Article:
Dr. Shavonne Borchardt at El Centro Regional Medical Center said injuries ranged from fractures to life-threatening head and chest injuries. The hospital is transferring patients to other treatment centers as soon as they are stable, she said.
“Our staff has done a tremendous job getting everything ready for these patients and being able to handle them and get them transferred out to the appropriate places as soon as possible, or if we can take care of them here, they’re being well taken care of as well,” Borchardt said.
The National Transportation Safety Board, in concert with CHP, is investigating the crash, with officials expected to arrive Wednesday.
The 43 people who headed out on a motor coach earlier this week to play slot machines at a Salton Sea casino likely had no idea they were betting their lives on what some consider an inadequate patchwork of federal and state protections.
Fifteen first responders and five fire engines arrived at the scene just north of Holtville, said Deputy Fire Chief Sal Flores of the Imperial County Fire Department. They were joined by other agencies, including the El Centro Fire Department. Customs and Border Patrol agents also helped provide translation services, Watson said.
Sen. Dianne Feinstein (D-California) said she was “heartbroken” to learn of the fatal crash.
“My office is closely monitoring the situation as we learn more about this horrific crash,” Feinstein said in a statement. “My thanks to the Imperial County Fire Department and other first responders for their swift response and the various medical centers in the area that treated injured passengers.”
Sen. Alex Padilla (D-California) offered his condolences on Twitter: “My office is closely monitoring the heartbreaking crash in Imperial County. ... Our prayers are with their families and with those still in the hospital.”
For decades, there have been concerns about the high death toll in crashes along the California-Mexico border. Many of the wrecks involve immigrants trying to cross into the U.S., with a significant number of crashes during chases by American authorities.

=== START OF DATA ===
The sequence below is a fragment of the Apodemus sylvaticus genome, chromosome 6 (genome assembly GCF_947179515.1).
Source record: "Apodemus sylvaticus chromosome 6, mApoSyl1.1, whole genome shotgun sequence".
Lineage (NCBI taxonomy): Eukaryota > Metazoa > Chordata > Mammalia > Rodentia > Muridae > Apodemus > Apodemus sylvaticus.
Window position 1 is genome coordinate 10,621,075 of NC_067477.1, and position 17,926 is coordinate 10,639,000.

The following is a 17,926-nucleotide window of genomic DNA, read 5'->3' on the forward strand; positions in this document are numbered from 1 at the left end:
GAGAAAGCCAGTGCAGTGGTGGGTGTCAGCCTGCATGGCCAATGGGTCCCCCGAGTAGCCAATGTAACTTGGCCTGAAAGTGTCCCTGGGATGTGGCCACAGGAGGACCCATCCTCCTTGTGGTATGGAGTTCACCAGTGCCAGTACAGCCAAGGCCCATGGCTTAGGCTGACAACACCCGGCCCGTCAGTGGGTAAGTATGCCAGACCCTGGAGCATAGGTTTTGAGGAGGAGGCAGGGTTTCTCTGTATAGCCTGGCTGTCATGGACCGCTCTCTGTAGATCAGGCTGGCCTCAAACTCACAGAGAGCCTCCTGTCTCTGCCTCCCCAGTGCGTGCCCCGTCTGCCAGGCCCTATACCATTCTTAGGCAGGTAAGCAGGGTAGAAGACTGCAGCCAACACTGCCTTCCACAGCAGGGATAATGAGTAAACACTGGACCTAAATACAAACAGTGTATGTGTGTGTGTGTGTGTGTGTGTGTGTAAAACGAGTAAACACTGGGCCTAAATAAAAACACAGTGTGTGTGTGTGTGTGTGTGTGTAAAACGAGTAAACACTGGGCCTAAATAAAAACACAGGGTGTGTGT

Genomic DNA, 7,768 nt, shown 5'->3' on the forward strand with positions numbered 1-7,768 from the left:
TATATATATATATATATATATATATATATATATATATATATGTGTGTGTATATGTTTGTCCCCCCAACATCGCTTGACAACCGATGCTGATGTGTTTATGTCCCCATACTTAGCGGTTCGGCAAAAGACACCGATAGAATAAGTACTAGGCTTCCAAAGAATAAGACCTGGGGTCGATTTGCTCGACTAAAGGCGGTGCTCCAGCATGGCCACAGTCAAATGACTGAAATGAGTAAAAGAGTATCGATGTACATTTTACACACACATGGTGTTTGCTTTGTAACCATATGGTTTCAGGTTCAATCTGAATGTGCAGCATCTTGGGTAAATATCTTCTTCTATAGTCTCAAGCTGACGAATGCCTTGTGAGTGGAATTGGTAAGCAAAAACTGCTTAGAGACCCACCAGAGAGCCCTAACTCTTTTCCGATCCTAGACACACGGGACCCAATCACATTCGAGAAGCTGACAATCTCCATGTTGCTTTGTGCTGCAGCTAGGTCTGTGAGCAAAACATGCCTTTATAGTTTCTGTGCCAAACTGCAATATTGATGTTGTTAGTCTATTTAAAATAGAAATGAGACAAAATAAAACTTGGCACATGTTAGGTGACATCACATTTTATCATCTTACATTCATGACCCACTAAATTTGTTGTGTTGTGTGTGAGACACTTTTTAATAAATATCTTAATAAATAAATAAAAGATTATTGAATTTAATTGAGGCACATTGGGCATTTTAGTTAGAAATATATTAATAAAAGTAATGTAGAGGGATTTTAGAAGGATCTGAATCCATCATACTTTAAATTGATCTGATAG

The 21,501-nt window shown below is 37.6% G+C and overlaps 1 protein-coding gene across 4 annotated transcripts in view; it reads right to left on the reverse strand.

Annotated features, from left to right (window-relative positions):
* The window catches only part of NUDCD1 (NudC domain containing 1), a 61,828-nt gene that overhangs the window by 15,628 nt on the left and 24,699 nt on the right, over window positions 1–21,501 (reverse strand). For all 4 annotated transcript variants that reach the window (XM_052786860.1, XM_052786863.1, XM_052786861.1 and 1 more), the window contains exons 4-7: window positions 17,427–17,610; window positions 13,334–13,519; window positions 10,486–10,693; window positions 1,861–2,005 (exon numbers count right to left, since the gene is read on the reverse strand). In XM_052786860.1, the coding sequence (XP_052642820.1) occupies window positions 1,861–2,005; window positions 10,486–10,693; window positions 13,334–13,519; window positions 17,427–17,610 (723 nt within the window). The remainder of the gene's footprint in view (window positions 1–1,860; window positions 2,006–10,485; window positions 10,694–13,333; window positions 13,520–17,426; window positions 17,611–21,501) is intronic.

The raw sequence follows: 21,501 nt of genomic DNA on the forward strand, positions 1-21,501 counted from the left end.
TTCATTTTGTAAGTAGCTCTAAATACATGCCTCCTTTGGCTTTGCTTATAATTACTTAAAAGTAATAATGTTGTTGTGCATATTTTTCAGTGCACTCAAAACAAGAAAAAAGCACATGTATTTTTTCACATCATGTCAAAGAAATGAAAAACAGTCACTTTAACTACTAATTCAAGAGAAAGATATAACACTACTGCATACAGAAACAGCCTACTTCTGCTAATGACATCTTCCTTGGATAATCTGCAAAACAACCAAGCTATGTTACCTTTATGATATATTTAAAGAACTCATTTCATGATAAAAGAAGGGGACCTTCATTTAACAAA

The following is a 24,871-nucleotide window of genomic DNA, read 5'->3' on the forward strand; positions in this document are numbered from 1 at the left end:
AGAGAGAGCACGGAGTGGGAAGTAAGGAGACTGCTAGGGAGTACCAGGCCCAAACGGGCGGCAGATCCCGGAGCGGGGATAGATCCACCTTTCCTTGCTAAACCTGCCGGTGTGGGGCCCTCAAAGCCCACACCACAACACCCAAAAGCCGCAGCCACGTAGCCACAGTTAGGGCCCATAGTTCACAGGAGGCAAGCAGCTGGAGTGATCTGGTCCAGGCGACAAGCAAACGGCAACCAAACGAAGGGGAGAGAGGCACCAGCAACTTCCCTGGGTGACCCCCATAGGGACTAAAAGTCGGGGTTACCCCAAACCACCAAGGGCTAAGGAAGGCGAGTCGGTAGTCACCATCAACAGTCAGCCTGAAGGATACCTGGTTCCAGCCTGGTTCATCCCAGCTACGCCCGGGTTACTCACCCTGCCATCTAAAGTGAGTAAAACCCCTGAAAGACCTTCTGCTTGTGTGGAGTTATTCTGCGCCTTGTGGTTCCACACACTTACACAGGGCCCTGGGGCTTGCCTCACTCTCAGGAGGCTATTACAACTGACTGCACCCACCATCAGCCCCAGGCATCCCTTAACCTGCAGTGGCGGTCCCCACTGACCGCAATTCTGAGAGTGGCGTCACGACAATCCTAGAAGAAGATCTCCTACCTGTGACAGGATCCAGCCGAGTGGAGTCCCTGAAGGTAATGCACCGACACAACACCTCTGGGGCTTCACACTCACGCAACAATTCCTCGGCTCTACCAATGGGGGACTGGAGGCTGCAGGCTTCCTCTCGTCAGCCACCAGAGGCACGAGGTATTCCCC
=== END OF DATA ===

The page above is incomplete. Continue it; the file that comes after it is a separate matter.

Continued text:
There is no evidence this collision involved a chase. Platero said, “There was not a pursuit.”
A Los Angeles Times-ProPublica investigation in 2018 found that over a three-year period, U.S. Border Patrol agents engaged in more than 500 pursuits in border districts in California, Texas, New Mexico and Arizona. Of those, one in three ended in a crash. In agricultural areas of California, such as Imperial County and the Central Valley, there also have been concerns about deaths involving farmworkers packed into vehicles.
A series of horrific crashes involving farmworkers in vans in the Central Valley sparked legislation in the early 2000s requiring vans and buses that transport nine or more workers to be equipped with passenger seat belts and receive annual safety certification from the California Highway Patrol. The laws also stepped up penalties and education programs for growers.
Macario Mora, a spokesman for Custom and Border Protection’s Yuma and El Centro sectors, said in a statement to The Times that the agency’s personnel weren’t chasing or following the SUV at the time of Tuesday’s crash but responded to the scene at the request of the Imperial County Sheriff’s Office.
“CBP personnel were not involved in the accident,” Mora said. Although some news outlets have published information suggesting the victims’ immigration status, Mora said that was speculation and that the agency did not have those details at this time.
“We don’t use the term undocumented in the hospitals,” Edward, the El Centro Medical CEO, said. “To us, these folks that came to us are patients.”